Sending hand-selected books to clients and prospects is smart. One gesture accomplishs three major goals for your business:
- Shows thought leadership. Clients and prospects want to work with a thoughtful practitioner, someone who loves ideas and knowledge. Just as the books you display in your office reveals your mind, the books you send to clients can likewise demonstrate your thought process, as well as your commitment to their well-being.
- Deepens relationships. Many of the books you send will be about non-financial topics. Some of the book ideas will come from other clients, and may be more inspirational, than educational in nature. The books may be part of your formal “on-boarding” process, giving new clients the royal treatment – or sent on special occasions to existing clients. Books can start a conversation, and enrich existing relationships.
- Opens the door to new business. A well-chosen book can show that you understand a prospect’s needs – and place you on a faster track to win their account. The right book at the right time can let the prospect know you are a committed problem-solver for their financial difficulties.
Here are six book recommendations from three financial advisors who use books routinely in their business:
Half Time: Moving from Success to Significance (2008) Written by Bob Buford, a Christian media pioneer and board member of the Drucker Institute at Harvard Business School, this book has inspired millions of individuals entering the second half of their lives. It would make a perfect gift for clients or prospects taking early retirement. John Sulhoff, CFP, at Private Client Advisory, sends this book to male clients as part of his “red carpet” process for new clients.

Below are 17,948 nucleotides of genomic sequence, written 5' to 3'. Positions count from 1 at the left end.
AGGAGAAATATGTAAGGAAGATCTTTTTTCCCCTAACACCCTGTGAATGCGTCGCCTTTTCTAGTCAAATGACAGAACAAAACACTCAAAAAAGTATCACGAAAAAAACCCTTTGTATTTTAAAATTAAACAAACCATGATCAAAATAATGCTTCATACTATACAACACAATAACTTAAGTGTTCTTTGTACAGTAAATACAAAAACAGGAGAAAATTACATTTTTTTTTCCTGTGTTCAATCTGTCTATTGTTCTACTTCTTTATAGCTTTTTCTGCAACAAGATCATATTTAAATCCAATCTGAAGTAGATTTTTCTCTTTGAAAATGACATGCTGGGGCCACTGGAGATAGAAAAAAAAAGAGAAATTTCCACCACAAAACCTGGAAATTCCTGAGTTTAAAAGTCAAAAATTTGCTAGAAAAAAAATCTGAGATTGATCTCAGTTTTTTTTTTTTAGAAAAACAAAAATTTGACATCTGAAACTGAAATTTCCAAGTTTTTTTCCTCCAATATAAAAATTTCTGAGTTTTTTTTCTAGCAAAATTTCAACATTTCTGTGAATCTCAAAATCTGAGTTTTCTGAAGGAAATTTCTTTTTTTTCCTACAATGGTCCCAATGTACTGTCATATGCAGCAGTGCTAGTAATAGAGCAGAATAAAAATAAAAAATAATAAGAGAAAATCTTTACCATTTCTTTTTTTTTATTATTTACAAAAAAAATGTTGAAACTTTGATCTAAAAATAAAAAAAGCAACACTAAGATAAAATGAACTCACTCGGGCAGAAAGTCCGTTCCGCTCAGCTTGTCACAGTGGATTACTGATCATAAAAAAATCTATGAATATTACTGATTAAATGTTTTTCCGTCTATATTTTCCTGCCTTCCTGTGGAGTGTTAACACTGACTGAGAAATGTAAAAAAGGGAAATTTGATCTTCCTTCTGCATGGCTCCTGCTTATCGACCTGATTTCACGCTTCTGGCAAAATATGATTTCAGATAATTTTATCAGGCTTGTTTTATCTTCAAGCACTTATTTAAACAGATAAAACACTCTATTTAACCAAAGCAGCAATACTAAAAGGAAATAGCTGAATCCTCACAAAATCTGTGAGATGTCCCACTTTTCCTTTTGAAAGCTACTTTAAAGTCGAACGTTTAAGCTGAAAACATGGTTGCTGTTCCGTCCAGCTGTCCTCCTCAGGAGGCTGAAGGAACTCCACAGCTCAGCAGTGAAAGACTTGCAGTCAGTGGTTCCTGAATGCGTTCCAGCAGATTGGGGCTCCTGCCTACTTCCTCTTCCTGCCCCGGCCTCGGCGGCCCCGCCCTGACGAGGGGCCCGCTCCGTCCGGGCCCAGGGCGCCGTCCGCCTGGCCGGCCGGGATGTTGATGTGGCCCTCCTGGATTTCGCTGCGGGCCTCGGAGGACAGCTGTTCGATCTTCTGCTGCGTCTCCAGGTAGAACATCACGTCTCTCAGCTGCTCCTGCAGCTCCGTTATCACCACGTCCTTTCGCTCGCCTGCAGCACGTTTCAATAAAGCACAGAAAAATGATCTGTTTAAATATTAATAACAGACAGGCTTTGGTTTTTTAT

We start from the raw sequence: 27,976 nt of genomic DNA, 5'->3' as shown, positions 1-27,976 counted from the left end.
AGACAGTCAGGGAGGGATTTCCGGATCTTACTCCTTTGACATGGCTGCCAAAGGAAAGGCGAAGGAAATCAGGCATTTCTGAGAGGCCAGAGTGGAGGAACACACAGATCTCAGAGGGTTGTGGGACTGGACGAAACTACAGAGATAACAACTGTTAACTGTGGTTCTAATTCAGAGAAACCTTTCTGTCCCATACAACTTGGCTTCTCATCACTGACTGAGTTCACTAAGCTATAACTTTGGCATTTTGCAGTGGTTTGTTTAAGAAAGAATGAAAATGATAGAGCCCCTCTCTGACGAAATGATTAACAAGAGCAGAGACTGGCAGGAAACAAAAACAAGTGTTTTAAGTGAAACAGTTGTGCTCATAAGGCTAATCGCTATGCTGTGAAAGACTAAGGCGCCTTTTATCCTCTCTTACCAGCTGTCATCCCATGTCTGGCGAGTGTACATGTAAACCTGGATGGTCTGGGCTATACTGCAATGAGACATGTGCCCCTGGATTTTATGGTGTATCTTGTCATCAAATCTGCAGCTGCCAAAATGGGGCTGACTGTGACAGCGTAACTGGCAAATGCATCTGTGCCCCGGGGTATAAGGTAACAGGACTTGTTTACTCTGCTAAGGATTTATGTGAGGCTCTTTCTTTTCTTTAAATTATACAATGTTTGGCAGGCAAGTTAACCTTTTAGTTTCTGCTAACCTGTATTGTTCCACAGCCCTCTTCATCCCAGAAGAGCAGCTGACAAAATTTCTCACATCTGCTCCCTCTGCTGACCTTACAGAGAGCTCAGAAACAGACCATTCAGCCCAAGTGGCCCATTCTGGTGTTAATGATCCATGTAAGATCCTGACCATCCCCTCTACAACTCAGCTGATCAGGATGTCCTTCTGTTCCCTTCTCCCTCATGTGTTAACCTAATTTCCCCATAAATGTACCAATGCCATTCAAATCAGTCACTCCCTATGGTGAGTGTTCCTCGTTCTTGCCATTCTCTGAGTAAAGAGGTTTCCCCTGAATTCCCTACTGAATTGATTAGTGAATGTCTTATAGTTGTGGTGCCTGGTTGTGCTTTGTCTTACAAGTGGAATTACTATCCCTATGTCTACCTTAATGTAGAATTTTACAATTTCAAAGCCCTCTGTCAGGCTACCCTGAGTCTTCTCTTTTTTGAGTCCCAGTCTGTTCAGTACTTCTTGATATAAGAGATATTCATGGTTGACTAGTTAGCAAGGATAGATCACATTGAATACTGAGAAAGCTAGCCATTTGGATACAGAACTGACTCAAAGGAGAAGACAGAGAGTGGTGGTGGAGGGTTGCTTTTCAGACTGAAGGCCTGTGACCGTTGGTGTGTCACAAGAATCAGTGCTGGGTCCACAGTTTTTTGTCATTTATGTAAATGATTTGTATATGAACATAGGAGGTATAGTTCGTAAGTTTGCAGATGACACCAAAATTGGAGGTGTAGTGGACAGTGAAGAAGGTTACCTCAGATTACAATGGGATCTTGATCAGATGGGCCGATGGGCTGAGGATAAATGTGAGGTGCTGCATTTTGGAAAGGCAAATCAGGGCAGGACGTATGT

The Happiness Project: A One-Sentence Journal (2011) by Gretchen Rubin. The Happiness Project One-Sentence Journal helps people create a unique time capsule in five years of their life. After reflecting on the quote at the top of the page each day, they write one sentence (perhaps about something good that happened that day). As the years go by, the entries evolve, leaving a profound sense of accomplishment. John Sulhoff sends this book to his female clients and prospects.
Leading with Honor: Leadership Lessons from the Hanoi Hilton (2014) by Lee Ellis. Ellis was an Air Force pilot who spent nearly six years as a prisoner of war in Vietnam. This inspiring book shares the principles Ellis learned while in captivity and how these principles can help others remain committed to a mission despite horrific obstacles. John Sulhoff sends this book to centers of influence and clients in leadership roles. And the author, Lee Ellis, is a client, which makes the gift more personal.
Frommer’s Travel Guides For clients getting ready for a big trip, nothing beats a Frommer’s Travel Guide. It shows how to experience the local culture, provides detailed maps, language tips, and hotel ratings. Keri Suarez, business development manager at Wales and Associates, in St. Joseph, Michigan, says her advisory team routinely handpicks travel guides for clients. “When we learn of a client’s upcoming trip, particularly when it’s a first for them or something very unique, we send them a travel guide along with a handwritten note from their advisor well in advance of their trip. Our clients love this and it really goes a long way in deepening relationships.”
Coin: The Irreverent Yet Practical Guide to Money Management for Recent College Graduates (2013) by Judy McNaryWritten a financial planner. This book is hilarious, and helpful at the same time, offering new college grads tips on saving, avoiding and paying off debt, and how to car and house purchases. It also covers insurance and retirement. Patsy Nodilo, CEO and portfolio manager at Pathlight Investors in Phoenix, sends the books to clients with college-aged children.
Rework (2010) by Jason Fried and David Heinemeier Hansson the creators of 37 Signals, a web development company. Rework shows entrepreneurs how to succeed in business by ignoring the typical rules of engagement, and pursuing their own path of genius. This inspiring and unique book makes a great gift for the business owner clients on your list. “Sending this book to people who I respect has actually helped open some pretty important doors for me,” Sulhoff says.
So what are your favorite book ideas? Use the comment section to share the books you’re sharing with clients.